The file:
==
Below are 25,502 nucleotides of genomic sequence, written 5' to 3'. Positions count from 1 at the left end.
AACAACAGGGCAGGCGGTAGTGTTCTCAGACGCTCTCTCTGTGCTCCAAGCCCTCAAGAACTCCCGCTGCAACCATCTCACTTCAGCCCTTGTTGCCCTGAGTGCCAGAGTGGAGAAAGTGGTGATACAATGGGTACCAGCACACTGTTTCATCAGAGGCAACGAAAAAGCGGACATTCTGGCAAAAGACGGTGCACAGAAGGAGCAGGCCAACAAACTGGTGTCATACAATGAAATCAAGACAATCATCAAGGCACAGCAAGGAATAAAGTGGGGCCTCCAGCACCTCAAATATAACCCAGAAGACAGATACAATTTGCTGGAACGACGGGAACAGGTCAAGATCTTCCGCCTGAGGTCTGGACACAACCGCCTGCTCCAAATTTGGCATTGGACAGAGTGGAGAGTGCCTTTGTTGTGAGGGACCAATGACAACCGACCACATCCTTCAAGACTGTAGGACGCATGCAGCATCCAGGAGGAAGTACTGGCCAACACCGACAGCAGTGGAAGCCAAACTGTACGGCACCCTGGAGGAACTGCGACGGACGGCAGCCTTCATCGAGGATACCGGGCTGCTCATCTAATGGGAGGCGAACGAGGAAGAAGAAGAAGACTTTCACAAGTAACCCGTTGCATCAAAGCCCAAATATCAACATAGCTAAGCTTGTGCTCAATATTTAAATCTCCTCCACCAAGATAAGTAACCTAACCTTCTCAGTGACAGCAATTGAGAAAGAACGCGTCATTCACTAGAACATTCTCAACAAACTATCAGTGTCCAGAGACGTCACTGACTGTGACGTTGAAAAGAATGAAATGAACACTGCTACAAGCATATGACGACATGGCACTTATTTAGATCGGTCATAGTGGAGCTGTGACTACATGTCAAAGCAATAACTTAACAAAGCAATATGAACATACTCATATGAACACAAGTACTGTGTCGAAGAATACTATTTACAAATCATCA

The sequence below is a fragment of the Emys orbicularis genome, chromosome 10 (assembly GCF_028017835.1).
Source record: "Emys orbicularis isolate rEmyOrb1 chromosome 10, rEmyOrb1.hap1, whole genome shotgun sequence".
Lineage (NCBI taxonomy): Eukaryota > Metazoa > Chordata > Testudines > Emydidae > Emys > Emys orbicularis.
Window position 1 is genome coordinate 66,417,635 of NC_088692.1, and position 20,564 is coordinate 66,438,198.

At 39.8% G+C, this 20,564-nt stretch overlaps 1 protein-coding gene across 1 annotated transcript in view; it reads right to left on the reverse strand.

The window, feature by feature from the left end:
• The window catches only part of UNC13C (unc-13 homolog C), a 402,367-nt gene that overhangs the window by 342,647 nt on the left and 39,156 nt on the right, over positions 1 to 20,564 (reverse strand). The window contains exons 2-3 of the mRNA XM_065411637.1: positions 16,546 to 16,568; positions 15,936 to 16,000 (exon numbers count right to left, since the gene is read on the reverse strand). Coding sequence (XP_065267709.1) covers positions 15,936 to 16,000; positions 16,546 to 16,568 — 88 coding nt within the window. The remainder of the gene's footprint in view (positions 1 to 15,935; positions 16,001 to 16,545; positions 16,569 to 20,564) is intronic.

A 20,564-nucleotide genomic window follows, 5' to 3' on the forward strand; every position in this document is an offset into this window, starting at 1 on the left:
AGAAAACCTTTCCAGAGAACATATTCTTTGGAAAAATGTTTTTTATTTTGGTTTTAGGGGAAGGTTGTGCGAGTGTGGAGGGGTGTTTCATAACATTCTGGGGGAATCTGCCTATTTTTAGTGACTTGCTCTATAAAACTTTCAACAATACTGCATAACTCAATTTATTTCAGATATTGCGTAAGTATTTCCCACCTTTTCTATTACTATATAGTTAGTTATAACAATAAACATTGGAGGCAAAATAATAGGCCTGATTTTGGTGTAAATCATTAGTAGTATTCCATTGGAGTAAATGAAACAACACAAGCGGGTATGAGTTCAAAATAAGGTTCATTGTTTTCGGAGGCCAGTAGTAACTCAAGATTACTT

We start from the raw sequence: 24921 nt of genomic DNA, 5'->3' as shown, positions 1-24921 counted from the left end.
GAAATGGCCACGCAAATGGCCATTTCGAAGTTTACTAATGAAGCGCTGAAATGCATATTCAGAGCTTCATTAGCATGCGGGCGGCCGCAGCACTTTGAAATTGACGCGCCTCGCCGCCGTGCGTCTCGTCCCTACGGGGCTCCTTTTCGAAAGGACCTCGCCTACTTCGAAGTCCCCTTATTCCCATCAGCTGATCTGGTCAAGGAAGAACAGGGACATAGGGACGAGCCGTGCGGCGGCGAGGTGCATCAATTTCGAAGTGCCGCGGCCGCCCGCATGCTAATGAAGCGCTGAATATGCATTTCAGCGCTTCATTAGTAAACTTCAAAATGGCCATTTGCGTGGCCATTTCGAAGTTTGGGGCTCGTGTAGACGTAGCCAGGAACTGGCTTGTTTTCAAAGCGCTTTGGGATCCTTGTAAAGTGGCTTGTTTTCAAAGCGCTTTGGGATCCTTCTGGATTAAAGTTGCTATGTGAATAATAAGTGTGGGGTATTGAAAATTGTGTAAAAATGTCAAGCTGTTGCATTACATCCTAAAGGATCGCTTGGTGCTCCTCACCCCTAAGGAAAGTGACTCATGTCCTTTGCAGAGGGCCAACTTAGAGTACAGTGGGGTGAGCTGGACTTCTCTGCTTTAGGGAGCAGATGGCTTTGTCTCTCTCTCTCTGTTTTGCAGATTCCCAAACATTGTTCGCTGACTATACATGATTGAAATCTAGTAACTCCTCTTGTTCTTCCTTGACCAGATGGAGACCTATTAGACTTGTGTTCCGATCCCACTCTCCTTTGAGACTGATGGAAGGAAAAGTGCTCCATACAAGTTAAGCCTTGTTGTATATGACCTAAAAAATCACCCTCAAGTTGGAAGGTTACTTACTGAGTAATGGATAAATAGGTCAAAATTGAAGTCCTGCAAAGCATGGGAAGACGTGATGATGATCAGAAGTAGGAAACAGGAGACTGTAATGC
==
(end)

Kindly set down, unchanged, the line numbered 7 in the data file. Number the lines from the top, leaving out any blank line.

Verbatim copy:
At 39.8% G+C, this 20,564-nt stretch overlaps 1 protein-coding gene across 1 annotated transcript in view; it reads right to left on the reverse strand.